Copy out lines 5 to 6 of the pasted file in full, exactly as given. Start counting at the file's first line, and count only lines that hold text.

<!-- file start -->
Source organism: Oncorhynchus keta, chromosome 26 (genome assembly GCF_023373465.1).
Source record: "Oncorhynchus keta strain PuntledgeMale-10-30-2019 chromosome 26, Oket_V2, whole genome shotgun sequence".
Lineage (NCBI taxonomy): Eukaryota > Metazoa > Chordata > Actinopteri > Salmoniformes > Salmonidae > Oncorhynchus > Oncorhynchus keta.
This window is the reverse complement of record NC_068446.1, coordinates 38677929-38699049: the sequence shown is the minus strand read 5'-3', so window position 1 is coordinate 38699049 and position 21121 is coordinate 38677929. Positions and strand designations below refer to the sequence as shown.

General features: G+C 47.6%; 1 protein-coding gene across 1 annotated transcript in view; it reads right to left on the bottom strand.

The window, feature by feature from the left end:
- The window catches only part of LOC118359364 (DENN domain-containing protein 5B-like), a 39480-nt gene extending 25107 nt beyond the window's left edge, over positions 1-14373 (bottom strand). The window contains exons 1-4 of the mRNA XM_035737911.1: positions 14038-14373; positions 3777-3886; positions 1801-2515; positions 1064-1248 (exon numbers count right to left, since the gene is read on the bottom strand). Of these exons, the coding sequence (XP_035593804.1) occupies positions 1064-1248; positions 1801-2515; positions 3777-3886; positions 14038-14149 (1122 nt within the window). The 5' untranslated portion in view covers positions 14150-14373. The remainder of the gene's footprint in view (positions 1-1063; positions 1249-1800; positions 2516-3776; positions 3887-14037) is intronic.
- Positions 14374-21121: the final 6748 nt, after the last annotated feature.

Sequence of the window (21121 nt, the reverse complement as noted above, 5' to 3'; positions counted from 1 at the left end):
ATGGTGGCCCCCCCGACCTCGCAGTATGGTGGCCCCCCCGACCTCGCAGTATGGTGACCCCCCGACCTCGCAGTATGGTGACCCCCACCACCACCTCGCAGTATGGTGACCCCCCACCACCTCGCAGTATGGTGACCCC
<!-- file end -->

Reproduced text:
General features: G+C 47.6%; 1 protein-coding gene across 1 annotated transcript in view; it reads right to left on the bottom strand.

The window, feature by feature from the left end: